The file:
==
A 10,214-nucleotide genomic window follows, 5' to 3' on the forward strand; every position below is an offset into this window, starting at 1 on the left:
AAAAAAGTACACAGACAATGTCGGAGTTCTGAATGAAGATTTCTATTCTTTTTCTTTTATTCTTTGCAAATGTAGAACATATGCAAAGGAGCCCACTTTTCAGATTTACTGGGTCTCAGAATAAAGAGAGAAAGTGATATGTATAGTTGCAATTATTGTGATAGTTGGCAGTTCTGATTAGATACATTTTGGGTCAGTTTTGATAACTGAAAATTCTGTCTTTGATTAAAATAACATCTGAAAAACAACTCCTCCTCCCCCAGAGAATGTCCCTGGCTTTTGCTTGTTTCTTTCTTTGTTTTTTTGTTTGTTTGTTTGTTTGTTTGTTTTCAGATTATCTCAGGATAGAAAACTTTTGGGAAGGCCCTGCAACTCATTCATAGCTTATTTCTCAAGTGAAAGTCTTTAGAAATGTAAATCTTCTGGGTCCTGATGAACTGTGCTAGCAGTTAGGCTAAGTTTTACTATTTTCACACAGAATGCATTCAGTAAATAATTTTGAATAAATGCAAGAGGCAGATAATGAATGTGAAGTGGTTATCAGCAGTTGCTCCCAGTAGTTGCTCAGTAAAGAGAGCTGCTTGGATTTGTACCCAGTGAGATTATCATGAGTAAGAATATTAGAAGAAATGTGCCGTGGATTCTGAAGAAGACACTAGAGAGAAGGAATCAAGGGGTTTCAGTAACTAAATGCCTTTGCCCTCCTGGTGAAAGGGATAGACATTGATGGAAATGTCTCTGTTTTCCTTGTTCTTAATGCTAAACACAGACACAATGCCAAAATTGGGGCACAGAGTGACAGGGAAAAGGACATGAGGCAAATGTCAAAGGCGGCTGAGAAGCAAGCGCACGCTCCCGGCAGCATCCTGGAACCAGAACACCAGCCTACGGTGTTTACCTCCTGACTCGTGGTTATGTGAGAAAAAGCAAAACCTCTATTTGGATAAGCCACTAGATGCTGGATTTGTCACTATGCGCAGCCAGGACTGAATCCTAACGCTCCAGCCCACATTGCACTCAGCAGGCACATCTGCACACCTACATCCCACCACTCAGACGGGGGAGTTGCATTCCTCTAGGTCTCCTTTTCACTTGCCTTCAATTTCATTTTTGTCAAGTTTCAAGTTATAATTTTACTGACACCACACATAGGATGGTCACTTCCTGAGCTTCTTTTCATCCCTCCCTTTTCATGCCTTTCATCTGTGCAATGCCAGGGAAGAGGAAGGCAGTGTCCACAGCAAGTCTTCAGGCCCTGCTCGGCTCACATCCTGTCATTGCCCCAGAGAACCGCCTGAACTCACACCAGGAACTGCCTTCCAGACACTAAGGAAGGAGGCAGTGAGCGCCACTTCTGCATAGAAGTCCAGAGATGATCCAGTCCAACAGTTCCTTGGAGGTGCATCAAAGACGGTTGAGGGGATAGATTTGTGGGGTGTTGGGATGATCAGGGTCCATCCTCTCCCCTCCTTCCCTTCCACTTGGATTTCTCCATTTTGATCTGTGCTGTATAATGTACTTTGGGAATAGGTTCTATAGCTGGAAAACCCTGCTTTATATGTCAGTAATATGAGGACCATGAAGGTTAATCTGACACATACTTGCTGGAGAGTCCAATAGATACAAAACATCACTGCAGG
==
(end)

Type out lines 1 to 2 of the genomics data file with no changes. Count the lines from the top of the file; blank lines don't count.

A 10,214-nucleotide genomic window follows, 5' to 3' on the forward strand; every position below is an offset into this window, starting at 1 on the left:
AAAAAAGTACACAGACAATGTCGGAGTTCTGAATGAAGATTTCTATTCTTTTTCTTTTATTCTTTGCAAATGTAGAACATATGCAAAGGAGCCCACTTTTCAGATTTACTGGGTCTCAGAATAAAGAGAGAAAGTGATATGTATAGTTGCAATTATTGTGATAGTTGGCAGTTCTGATTAGATACATTTTGGGTCAGTTTTGATAACTGAAAATTCTGTCTTTGATTAAAATAACATCTGAAAAACAACTCCTCCTCCCCCAGAGAATGTCCCTGGCTTTTGCTTGTTTCTTTCTTTGTTTTTTTGTTTGTTTGTTTGTTTGTTTGTTTTCAGATTATCTCAGGATAGAAAACTTTTGGGAAGGCCCTGCAACTCATTCATAGCTTATTTCTCAAGTGAAAGTCTTTAGAAATGTAAATCTTCTGGGTCCTGATGAACTGTGCTAGCAGTTAGGCTAAGTTTTACTATTTTCACACAGAATGCATTCAGTAAATAATTTTGAATAAATGCAAGAGGCAGATAATGAATGTGAAGTGGTTATCAGCAGTTGCTCCCAGTAGTTGCTCAGTAAAGAGAGCTGCTTGGATTTGTACCCAGTGAGATTATCATGAGTAAGAATATTAGAAGAAATGTGCCGTGGATTCTGAAGAAGACACTAGAGAGAAGGAATCAAGGGGTTTCAGTAACTAAATGCCTTTGCCCTCCTGGTGAAAGGGATAGACATTGATGGAAATGTCTCTGTTTTCCTTGTTCTTAATGCTAAACACAGACACAATGCCAAAATTGGGGCACAGAGTGACAGGGAAAAGGACATGAGGCAAATGTCAAAGGCGGCTGAGAAGCAAGCGCACGCTCCCGGCAGCATCCTGGAACCAGAACACCAGCCTACGGTGTTTACCTCCTGACTCGTGGTTATGTGAGAAAAAGCAAAACCTCTATTTGGATAAGCCACTAGATGCTGGATTTGTCACTATGCGCAGCCAGGACTGAATCCTAACGCTCCAGCCCACATTGCACTCAGCAGGCACATCTGCACACCTACATCCCACCACTCAGACGGGGGAGTTGCATTCCTCTAGGTCTCCTTTTCACTTGCCTTCAATTTCATTTTTGTCAAGTTTCAAGTTATAATTTTACTGACACCACACATAGGATGGTCACTTCCTGAGCTTCTTTTCATCCCTCCCTTTTCATGCCTTTCATCTGTGCAATGCCAGGGAAGAGGAAGGCAGTGTCCACAGCAAGTCTTCAGGCCCTGCTCGGCTCACATCCTGTCATTGCCCCAGAGAACCGCCTGAACTCACACCAGGAACTGCCTTCCAGACACTAAGGAAGGAGGCAGTGAGCGCCACTTCTGCATAGAAGTCCAGAGATGATCCAGTCCAACAGTTCCTTGGAGGTGCATCAAAGACGGTTGAGGGGATAGATTTGTGGGGTGTTGGGATGATCAGGGTCCATCCTCTCCCCTCCTTCCCTTCCACTTGGATTTCTCCATTTTGATCTGTGCTGTATAATGTACTTTGGGAATAGGTTCTATAGCTGGAAAACCCTGCTTTATATGTCAGTAATATGAGGACCATGAAGGTTAATCTGACACATACTTGCTGGAGAGTCCAATAGATACAAAACATCACTGCAGG